It took almost 60 years for World War II veterans to get a monument in Washington. The Vietnam Veterans Memorial opened less than a decade after their war ended. Now with the Iraq war just over, and Afghanistan continuing, there are already plans to honor those veterans in a new National Mall tribute in the works.
It wouldn’t be a full-scale Iraq and Afghanistan war memorial. But the group that built the Vietnam memorial wall of names tells The Associated Press that it will expand the scope of a planned education center nearby to include service members killed in Iraq and Afghanistan. Their photos would be displayed alongside those of soldiers, sailors, airmen and Marines who died in the Vietnam conflict that ended in 1975.
The new facility, due to break ground in November and open in 2014, is an offshoot of the Vietnam memorial that opened on the Mall in 1982. The new underground space, to be called The Education Center at The Wall, will feature stories of the long line of U.S. war dead from various conflicts including Vietnam.
A major piece of the exhibition will be a video wall that will show visitors the photos, names and details of fallen fighters who had a birthday that particular day. That display, and some other parts of the exhibits, will now include veterans from the Iraq and Afghanistan wars.
The Vietnam Veterans Memorial Fund decided to expand the scope of the project to welcome their fellow veterans home, said Jan Scruggs, the founder and president of the fund. Vietnam veterans who experienced an often bitter return from an unpopular war want to give veterans from Iraq and Afghanistan a proper homecoming, he said.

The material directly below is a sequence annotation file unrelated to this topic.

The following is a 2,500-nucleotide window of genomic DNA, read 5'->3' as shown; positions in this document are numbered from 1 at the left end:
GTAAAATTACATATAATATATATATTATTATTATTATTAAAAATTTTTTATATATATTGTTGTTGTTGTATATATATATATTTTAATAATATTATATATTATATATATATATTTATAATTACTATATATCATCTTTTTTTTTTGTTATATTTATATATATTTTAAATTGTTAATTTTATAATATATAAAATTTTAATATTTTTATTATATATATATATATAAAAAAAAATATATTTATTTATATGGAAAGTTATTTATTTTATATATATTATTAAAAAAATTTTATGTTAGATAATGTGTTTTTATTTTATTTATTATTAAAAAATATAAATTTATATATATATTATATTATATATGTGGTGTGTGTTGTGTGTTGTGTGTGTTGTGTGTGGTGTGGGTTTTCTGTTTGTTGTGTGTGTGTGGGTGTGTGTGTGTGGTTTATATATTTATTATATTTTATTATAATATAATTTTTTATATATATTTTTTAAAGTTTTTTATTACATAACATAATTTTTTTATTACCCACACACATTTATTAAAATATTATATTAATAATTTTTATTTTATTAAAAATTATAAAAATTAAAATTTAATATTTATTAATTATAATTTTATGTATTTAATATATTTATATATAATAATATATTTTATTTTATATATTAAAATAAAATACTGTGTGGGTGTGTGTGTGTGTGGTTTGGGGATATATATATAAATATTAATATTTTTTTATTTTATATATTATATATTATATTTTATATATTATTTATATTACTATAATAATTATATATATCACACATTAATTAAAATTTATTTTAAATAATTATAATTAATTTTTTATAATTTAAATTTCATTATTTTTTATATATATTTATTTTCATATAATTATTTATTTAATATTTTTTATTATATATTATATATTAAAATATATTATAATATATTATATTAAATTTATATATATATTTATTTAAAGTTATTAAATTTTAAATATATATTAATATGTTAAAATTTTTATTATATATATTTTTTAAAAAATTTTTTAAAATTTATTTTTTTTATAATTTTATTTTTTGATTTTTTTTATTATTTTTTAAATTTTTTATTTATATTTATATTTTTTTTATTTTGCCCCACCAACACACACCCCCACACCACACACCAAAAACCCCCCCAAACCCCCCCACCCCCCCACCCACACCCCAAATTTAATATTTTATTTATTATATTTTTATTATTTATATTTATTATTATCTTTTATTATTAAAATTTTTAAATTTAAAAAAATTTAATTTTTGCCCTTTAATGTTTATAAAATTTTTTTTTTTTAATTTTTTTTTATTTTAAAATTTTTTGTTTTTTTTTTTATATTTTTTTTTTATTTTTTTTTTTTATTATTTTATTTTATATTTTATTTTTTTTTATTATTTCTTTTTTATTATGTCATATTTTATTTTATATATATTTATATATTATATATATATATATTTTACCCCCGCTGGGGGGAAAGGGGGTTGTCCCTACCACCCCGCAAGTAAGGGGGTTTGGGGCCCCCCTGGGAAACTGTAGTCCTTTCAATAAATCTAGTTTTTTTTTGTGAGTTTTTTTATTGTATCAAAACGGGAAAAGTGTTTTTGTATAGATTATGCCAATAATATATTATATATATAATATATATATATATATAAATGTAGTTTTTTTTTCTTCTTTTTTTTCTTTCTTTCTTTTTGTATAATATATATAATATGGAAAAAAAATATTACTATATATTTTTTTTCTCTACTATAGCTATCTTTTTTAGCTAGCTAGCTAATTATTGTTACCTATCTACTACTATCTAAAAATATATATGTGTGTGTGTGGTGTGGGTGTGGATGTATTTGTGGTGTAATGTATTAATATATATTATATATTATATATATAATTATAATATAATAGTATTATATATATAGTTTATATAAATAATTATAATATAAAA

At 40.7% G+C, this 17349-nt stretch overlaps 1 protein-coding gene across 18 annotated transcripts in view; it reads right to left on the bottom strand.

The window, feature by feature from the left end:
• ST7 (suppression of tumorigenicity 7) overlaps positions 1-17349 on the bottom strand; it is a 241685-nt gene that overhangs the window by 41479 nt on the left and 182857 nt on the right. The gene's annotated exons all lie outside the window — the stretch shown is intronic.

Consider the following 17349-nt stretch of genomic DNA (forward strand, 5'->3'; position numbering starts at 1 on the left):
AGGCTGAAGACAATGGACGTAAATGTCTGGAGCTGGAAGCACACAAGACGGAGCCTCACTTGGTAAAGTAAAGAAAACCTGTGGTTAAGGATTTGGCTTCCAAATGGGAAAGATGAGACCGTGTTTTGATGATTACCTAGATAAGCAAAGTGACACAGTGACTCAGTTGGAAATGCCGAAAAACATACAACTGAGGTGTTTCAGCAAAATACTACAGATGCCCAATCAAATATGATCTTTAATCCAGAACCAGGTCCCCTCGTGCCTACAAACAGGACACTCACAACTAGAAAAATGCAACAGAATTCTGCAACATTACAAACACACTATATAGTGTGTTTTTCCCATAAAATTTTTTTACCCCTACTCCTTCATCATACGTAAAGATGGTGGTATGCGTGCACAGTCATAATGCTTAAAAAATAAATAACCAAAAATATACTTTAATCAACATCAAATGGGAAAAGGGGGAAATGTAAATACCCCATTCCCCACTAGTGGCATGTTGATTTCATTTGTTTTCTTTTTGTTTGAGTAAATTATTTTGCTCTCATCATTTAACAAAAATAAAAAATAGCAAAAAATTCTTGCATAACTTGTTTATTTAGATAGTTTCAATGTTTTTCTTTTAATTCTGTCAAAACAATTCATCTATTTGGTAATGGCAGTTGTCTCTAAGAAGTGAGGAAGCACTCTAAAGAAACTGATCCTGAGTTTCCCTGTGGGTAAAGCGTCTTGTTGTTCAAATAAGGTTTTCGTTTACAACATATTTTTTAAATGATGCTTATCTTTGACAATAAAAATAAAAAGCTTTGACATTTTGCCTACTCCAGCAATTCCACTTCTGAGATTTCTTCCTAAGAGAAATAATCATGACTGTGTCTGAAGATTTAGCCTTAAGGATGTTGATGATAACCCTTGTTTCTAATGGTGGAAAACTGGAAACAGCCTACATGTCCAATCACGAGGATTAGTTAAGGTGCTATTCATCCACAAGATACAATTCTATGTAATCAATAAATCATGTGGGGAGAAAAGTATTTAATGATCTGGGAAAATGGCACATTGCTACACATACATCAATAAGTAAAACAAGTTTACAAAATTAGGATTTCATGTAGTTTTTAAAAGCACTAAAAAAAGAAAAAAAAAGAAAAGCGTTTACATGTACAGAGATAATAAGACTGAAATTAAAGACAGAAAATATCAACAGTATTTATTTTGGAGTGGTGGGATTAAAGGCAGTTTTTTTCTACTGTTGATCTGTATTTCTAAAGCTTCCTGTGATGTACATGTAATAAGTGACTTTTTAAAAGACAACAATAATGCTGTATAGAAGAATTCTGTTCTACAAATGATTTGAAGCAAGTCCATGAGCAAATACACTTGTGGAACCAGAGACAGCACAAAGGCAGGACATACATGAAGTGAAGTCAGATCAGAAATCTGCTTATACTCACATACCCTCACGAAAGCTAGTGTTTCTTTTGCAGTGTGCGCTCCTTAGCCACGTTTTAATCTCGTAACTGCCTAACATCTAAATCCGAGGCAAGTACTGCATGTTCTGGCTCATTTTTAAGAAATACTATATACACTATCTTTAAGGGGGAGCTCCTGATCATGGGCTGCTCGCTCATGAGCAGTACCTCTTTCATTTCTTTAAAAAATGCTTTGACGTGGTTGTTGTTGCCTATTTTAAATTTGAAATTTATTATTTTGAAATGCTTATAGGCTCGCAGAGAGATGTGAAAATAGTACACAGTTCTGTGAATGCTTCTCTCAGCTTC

“What is important now is that we tell the story about these people and what happened in Iraq and Afghanistan and pay homage to their service, their duty,” said Scruggs, a Vietnam veteran. “This will be the parade for these guys coming back from Iraq. This will be where these guys go.”
Justin Constantine, a major in the Marine reserves from Fairfax, Va., who was shot and injured in Iraq and is consulting on the project, said he knows at least six fallen Marines who will be honored. He predicts many wounded warriors will want to visit the site.
“To get this kind of recognition in the nation’s capital, right next to other very significant military memorials, means a lot of to us,” he said. “It will make sure our sacrifice will never be forgotten.”
As the last U.S. troops have returned home from Iraq, there has been some criticism of the lack of a parade in Washington or New York or other fanfare to honor their sacrifices.
Constantine said he didn’t join the Marines to have a ticker-tape parade when he returned home. Still, he said, he doesn’t want his fellow veterans to be forgotten.
The 42-year-old veteran was in Iraq only six weeks before he was shot in the head in October 2006. It took him five years to recover, and he will undergo more surgeries, including facial reconstruction, and therapy for post-traumatic stress disorder.